History of Feminist Art

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Feminist art began to grow in the 1960s and '70s, when women started creating artwork that expressed their femininity, political views and personal accomplishments. Discover the work of famous feminist artists, such as Judy Chicago, Cheri Gaulke and Faith Ringgold, with information from an art historian, critic and curator in this free video on art.

Part of the Video Series: Modern Art History
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Video Transcript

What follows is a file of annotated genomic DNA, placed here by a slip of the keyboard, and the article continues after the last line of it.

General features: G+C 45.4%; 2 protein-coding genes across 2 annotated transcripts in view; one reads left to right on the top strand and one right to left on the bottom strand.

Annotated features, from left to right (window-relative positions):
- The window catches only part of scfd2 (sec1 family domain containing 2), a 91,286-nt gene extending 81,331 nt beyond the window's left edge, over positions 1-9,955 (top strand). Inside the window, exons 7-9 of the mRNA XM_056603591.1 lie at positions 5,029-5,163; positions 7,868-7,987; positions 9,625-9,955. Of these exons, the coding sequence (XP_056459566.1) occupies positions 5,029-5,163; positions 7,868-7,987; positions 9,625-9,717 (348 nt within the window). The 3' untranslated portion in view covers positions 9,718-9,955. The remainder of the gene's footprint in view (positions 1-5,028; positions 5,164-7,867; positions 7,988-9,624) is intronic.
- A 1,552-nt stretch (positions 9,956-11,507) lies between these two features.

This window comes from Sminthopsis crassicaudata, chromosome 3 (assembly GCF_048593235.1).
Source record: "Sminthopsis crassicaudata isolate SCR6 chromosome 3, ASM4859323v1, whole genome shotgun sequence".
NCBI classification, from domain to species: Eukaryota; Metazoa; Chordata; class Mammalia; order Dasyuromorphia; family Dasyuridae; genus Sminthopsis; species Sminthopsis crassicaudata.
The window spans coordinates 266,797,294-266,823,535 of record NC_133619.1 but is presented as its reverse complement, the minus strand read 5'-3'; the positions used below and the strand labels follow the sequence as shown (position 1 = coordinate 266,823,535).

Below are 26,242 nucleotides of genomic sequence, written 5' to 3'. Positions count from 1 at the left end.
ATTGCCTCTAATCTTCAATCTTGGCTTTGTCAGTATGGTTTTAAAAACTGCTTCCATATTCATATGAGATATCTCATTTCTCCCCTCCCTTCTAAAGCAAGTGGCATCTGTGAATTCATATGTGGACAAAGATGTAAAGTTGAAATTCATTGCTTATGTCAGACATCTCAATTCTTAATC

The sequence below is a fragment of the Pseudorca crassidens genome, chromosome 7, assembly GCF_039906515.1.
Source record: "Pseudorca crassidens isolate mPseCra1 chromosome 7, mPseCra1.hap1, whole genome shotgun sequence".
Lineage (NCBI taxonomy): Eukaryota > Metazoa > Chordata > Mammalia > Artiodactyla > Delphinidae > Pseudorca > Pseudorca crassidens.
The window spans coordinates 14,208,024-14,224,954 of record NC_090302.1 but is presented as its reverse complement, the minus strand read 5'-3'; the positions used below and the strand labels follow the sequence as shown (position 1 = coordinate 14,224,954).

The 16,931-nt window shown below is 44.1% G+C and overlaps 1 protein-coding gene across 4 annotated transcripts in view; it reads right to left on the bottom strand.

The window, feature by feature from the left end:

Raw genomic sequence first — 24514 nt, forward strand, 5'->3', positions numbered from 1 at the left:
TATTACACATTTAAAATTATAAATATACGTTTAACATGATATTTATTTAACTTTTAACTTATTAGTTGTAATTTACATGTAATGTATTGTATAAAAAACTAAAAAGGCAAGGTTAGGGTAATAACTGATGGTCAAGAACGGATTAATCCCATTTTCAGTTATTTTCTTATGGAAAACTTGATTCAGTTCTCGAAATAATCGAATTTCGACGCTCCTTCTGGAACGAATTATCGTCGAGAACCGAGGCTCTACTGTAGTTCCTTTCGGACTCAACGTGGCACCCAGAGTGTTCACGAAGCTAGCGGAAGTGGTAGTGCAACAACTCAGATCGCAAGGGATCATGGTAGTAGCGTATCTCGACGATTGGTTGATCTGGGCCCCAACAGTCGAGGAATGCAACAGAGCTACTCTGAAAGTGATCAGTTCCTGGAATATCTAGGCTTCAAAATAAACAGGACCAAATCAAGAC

Hi, I'm Dr. Betty Brown, and I want to talk to you about the history of Feminist Art, a topic which is really dear to my heart. There have always been important women, who have contributed significantly to world culture, and there have always been women who have made art, but it wasn't until the 1960's and 70's, that in Western Culture at least, women began to acknowledge they needed to change, the cultural context of art production, and reevaluate it, and make a more assertive contribution to it. Some of the important feminist writers, people like Betty Friedan, instigated this, as well as important women politicians, but among the artists, perhaps the best known is the iconic figure, Judy Chicago. Judy was born in 1939, and went through an entire art education, without studying about the accomplishments or contributions of any women artists, and when she came to teaching herself, she started being a professor at Cal State Fresno, many years ago. She looked out into her classroom, and realized that most of her students were women, and here they were studying about a culture produced, at least apparently, only by men, so she began to evaluate the contributions that women had made, and why they had been erased from history. I'm sure you've heard about her iconic dinner party, a multimedia installation artwork, that honors over a thousand women, and their contributions to world culture. Judy collaborated on this with hundreds of women from all over the country, indeed, all over the world, and created a large room sized environment based on a triangular table, with thirty nine place settings, and it is now finally on permanent installation, permanent view, in New York, where everybody can see, and I'm sure be moved. Other important feminist artists are for example, Cheri Gaulke, a performance artist based here in Los Angeles. That's where I'm speaking from, who has done important work about her role as a woman, and a lesbian, and somebody growing up in the Christian church. Another important feminist artist is Faith Ringgold, who happens to be African American, and has employed African American narratives, with the American tradition of quilting, to create powerful feminist artworks. One of my favorite feminist artists is a woman named Betye Saar, who has not only done important artworks herself, but also given birth to two fabulous feminist artists, Alison and Leslie Saar, as well.


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